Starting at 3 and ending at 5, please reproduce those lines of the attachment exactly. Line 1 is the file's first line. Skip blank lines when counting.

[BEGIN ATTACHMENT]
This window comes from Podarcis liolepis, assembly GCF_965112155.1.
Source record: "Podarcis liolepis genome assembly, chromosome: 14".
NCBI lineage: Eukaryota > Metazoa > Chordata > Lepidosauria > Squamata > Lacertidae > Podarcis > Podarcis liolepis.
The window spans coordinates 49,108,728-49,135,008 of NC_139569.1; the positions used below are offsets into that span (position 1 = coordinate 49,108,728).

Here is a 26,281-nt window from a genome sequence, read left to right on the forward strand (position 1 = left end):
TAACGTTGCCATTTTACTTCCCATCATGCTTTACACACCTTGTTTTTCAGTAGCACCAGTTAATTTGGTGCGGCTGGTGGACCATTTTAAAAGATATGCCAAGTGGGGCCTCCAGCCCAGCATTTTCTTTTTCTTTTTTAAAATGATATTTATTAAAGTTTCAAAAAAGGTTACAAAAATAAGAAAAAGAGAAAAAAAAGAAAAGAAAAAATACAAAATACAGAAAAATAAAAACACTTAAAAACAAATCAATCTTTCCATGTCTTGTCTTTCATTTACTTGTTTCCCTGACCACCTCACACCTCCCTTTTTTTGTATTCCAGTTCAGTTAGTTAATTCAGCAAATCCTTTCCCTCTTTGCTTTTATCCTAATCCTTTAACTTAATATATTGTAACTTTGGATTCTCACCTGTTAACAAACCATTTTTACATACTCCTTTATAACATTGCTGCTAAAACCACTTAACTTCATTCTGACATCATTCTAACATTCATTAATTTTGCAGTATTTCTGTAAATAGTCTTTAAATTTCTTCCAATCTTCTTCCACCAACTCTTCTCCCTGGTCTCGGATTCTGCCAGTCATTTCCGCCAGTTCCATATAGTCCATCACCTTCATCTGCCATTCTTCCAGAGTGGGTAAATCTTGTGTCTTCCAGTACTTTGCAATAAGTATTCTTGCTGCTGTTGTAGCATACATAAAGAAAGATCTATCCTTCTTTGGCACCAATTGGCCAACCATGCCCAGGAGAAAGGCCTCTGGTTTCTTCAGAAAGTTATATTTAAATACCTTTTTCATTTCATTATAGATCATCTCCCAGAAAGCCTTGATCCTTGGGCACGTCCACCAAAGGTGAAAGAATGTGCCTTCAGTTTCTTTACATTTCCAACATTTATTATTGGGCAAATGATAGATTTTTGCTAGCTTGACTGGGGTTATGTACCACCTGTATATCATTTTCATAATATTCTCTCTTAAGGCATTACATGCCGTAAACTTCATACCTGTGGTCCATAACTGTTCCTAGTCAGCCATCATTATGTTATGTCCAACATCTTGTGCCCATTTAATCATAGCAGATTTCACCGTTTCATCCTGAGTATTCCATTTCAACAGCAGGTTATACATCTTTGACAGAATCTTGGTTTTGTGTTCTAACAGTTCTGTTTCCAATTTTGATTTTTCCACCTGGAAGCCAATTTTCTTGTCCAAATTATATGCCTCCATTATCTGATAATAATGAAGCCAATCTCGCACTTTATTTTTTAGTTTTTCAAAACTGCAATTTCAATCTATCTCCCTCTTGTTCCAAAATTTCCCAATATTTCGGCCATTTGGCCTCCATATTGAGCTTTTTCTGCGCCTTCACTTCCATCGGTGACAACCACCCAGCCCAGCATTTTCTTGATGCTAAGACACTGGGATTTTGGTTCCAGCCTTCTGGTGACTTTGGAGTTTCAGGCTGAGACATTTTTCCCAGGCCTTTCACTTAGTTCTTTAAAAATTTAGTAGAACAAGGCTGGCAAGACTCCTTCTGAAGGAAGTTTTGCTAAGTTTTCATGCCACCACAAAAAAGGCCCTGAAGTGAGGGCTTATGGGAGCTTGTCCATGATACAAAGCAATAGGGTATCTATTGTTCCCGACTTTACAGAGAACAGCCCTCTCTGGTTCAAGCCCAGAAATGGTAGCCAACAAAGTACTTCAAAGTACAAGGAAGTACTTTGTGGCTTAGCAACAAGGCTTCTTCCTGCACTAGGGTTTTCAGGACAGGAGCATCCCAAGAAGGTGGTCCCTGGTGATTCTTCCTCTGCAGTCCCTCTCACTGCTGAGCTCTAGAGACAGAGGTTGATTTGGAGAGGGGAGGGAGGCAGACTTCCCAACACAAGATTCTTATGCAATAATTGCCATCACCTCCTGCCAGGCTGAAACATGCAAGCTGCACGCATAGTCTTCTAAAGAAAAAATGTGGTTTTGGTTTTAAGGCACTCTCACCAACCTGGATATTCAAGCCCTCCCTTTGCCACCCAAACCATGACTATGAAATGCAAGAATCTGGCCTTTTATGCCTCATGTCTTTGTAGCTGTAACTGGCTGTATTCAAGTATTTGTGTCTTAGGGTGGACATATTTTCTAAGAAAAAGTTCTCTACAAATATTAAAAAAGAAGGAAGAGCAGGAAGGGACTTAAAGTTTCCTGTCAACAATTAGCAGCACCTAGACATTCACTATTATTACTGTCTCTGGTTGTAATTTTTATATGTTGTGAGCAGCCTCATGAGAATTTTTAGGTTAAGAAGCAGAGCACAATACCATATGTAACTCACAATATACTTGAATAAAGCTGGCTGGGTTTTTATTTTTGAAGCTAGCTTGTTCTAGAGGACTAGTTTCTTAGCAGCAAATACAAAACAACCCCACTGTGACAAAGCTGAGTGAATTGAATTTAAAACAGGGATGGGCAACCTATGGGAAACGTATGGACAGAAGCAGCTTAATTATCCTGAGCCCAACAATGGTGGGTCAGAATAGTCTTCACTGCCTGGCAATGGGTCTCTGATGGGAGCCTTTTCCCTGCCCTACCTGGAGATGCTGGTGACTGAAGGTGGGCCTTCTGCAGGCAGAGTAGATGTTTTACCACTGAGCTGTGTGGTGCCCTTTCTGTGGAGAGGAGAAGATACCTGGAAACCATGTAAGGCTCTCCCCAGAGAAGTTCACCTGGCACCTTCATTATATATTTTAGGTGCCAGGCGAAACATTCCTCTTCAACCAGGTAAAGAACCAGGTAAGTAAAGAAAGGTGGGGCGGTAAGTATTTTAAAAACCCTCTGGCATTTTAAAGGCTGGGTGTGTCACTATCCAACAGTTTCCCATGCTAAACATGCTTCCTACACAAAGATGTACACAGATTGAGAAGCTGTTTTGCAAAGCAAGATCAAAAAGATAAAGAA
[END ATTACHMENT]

NCBI lineage: Eukaryota > Metazoa > Chordata > Lepidosauria > Squamata > Lacertidae > Podarcis > Podarcis liolepis.
The window spans coordinates 49,108,728-49,135,008 of NC_139569.1; the positions used below are offsets into that span (position 1 = coordinate 49,108,728).

Here is a 26,281-nt window from a genome sequence, read left to right on the forward strand (position 1 = left end):